Google: Search Key to Auto-Buying Cycle

Google’s vertical industry teams have been taking a very consultative approach to ad sales. So far, Google has focused its efforts on five verticals: automotive, retail, financial services, entertainment & media, and healthcare.

Instead of just presenting advertisers with a list of options, the teams work closely with top advertisers to come up with packages that work best for them and others in their industry. Google is also undertaking industry-specific research to share with advertisers.

At a press event yesterday at Google’s New York office, Bonita Coleman Stewart, director of Google’s automotive industry team, shared preliminary details of a study Google undertook with Compete that looked at online shopping and research behavior in the six months leading up to the vehicle purchase.

In short, the buying cycle for autos has condensed from up to six months to one month, with 65 percent of buyers making a decision in one month or less, and only 17 percent taking more than 3 months to make a buying decision. Automobile marketers are more used to planning their marketing activities around a six-month cycle, but they must now adjust to the new speed of online marketing, Stewart said.

Another common misconception some marketers have about search is that it’s only good for the “lower funnel” activities of driving leads and sales. The study found that was not the case, since most consumers start their vehicle purchase cycle with search, and continue to rely on search through the entire funnel, from awareness, to intent, to consideration, then to a test drive and purchase at a local dealer.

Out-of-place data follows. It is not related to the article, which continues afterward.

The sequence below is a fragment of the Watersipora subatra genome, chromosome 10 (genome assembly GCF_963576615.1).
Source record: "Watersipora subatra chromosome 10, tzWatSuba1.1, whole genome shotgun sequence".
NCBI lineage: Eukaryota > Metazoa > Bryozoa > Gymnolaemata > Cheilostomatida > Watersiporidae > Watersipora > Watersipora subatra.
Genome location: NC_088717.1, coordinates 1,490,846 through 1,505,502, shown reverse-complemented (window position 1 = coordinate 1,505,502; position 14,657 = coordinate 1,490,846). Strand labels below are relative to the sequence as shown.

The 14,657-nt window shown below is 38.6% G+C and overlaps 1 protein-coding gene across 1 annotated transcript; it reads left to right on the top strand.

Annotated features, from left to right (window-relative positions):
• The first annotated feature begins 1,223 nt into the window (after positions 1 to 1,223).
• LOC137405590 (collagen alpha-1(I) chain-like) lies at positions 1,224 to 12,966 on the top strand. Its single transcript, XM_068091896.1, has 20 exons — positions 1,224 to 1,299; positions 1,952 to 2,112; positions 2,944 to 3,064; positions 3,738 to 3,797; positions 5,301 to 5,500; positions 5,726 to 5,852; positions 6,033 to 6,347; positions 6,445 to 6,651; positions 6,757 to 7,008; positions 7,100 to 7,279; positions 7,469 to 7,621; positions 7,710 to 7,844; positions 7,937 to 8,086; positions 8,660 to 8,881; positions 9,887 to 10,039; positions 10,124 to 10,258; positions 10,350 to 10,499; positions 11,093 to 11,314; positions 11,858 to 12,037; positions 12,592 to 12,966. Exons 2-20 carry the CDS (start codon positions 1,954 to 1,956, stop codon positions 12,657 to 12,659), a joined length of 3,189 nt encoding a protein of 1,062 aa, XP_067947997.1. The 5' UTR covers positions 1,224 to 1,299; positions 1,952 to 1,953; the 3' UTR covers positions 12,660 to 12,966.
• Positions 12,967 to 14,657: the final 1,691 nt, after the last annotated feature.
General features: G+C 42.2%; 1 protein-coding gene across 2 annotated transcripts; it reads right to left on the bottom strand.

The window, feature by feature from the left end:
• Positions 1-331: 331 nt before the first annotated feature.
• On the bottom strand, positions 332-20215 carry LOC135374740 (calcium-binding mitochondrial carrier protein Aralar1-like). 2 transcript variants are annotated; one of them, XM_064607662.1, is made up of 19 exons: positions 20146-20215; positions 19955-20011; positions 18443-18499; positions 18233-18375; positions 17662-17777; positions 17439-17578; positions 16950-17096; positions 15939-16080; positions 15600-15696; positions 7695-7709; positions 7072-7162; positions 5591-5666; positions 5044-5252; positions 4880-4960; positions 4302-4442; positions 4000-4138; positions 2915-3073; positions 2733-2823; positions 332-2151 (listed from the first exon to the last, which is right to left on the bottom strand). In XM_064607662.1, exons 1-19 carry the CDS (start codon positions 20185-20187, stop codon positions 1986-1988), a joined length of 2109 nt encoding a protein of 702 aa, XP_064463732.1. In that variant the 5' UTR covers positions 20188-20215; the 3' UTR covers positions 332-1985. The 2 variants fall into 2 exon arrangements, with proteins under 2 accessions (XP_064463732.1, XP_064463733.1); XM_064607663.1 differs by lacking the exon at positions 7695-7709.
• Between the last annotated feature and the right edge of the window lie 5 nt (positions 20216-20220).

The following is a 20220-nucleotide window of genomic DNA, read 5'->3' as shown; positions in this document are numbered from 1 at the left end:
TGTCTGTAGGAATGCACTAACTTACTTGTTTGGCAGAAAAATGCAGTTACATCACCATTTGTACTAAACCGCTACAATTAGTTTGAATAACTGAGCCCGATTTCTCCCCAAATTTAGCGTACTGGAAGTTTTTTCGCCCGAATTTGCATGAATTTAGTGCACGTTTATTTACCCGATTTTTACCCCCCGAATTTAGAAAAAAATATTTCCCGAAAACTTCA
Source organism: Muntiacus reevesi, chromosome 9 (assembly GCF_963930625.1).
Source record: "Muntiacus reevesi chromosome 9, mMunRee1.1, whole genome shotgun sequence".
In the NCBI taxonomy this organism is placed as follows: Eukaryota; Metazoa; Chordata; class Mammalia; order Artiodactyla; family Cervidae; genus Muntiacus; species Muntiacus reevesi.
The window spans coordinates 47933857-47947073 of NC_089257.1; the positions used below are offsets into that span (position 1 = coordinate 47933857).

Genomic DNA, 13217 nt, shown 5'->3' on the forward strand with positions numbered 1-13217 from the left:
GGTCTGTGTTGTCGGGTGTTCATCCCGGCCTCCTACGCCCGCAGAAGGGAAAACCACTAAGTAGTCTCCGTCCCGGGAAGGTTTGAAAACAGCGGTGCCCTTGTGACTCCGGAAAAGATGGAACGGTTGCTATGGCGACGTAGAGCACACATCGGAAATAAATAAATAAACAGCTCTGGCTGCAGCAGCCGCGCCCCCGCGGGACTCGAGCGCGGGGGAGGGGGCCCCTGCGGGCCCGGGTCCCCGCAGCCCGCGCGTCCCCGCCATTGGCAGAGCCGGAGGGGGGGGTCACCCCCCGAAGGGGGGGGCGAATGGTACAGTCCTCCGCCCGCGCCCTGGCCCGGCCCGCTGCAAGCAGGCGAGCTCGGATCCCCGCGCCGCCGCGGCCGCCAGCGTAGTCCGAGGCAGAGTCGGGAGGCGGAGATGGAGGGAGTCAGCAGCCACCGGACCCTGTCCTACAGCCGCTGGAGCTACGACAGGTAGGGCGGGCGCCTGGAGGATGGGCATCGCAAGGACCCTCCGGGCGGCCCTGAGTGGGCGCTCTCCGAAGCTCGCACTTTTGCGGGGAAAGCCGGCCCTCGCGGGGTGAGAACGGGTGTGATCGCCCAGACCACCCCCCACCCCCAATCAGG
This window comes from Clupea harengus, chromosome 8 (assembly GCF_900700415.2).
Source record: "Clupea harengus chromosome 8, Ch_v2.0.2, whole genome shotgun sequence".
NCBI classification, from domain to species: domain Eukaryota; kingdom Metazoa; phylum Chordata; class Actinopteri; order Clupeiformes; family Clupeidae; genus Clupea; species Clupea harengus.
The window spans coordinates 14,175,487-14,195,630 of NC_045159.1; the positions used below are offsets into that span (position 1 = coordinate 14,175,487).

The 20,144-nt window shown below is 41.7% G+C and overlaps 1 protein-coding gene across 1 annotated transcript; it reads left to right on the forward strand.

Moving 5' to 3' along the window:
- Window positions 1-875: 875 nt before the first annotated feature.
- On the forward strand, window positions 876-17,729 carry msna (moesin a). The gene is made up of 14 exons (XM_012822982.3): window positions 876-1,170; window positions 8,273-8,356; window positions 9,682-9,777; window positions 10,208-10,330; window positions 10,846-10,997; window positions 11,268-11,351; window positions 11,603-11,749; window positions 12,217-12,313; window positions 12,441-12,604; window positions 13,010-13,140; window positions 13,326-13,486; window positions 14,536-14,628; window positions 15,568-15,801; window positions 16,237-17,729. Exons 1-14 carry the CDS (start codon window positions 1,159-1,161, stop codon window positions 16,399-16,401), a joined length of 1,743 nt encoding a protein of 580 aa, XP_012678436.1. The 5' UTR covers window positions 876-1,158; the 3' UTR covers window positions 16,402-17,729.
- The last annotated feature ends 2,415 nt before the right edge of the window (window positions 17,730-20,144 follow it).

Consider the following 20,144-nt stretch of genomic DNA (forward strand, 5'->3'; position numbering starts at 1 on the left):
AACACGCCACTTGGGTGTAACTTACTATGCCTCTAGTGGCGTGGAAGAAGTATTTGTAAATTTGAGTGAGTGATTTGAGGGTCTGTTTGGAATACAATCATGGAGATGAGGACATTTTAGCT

Google has been reaching out to the auto industry to educate them on these kinds of findings, Stewart said. Google is working with automakers, agencies, regional dealer groups, and individual dealers, as well as parts resellers and service vendors, to help them understand which of Google’s products would work best for them, and to show them metrics that prove that it will be worth their while, she said.

Google is also stressing the availability of its non-search ads, including display ads on its content network, audio ads, and site targeting and maps ads for better targeting. The biggest factor that is expected to drive the auto industry to the Web is the combination of search and online video, Stewart said. She shared that 382 million videos were viewed in YouTube’s auto category in July, out of a total 9 billion videos viewed that month – that’s about 4 percent of all videos.

She stressed the idea of mobile devices becoming like “portable TVs” that automakers can use to engage potential buyers wherever they are. As more video-friendly devices, like the iPhone, enter the market, there will be even more opportunity in online video, she said.

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